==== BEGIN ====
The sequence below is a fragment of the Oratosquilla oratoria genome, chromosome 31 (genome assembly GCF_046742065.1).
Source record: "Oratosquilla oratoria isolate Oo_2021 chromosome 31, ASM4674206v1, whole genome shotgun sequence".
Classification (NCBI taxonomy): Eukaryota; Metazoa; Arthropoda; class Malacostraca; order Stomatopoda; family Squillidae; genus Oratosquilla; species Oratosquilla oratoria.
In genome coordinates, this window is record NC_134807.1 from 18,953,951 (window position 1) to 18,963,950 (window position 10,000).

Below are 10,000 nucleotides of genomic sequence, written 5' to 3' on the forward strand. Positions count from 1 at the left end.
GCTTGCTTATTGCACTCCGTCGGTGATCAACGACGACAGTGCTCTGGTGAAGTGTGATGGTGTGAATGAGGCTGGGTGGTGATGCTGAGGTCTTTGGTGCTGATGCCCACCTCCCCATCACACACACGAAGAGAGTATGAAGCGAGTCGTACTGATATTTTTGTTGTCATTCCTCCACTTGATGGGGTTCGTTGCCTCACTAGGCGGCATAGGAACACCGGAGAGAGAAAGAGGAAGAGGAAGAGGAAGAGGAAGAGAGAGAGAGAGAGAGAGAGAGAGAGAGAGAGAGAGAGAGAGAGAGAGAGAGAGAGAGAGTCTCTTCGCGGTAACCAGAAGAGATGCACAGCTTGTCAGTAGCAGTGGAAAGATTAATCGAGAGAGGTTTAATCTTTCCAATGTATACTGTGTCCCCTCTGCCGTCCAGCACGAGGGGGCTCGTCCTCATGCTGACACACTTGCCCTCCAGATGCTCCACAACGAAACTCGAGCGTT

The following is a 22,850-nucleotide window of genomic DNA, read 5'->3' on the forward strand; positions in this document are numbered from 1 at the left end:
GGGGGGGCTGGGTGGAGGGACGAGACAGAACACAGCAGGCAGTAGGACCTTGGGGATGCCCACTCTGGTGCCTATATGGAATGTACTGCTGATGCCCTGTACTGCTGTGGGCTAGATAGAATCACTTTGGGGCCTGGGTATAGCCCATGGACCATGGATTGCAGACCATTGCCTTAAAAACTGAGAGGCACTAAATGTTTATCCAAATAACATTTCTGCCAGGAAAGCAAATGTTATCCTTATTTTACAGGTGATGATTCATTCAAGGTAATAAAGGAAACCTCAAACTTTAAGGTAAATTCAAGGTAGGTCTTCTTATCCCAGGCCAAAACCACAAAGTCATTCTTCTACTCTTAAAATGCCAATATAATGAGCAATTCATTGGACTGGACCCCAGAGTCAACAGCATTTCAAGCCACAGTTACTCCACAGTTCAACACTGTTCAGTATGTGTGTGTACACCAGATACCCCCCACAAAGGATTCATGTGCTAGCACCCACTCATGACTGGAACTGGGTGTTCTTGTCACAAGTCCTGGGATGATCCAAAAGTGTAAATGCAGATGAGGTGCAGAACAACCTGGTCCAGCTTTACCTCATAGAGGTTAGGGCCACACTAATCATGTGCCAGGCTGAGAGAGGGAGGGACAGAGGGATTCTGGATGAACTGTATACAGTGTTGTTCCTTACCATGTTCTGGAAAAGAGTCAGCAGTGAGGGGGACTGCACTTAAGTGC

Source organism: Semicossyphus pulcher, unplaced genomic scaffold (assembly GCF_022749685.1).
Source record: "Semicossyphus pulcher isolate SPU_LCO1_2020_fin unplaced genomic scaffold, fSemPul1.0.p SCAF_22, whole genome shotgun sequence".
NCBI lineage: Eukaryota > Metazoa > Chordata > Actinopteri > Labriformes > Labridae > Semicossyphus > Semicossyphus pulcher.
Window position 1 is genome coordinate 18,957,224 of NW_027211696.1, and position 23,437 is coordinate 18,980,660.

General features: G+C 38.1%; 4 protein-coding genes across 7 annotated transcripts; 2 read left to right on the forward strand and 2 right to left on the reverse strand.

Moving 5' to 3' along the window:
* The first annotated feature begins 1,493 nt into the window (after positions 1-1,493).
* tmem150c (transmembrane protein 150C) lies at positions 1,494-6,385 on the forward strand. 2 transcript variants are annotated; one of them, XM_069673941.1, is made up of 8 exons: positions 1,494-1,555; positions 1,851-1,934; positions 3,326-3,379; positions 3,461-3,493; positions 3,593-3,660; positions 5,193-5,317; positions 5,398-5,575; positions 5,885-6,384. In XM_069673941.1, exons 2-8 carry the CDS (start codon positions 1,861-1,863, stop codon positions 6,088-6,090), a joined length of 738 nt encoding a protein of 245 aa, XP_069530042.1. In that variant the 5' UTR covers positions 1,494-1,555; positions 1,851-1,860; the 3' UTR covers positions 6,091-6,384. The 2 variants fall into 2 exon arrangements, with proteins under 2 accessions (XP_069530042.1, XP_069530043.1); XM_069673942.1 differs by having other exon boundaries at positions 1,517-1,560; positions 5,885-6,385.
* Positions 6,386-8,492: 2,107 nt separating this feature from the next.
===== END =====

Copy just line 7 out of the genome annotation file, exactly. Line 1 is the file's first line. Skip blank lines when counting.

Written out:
The following is a 22,850-nucleotide window of genomic DNA, read 5'->3' on the forward strand; positions in this document are numbered from 1 at the left end: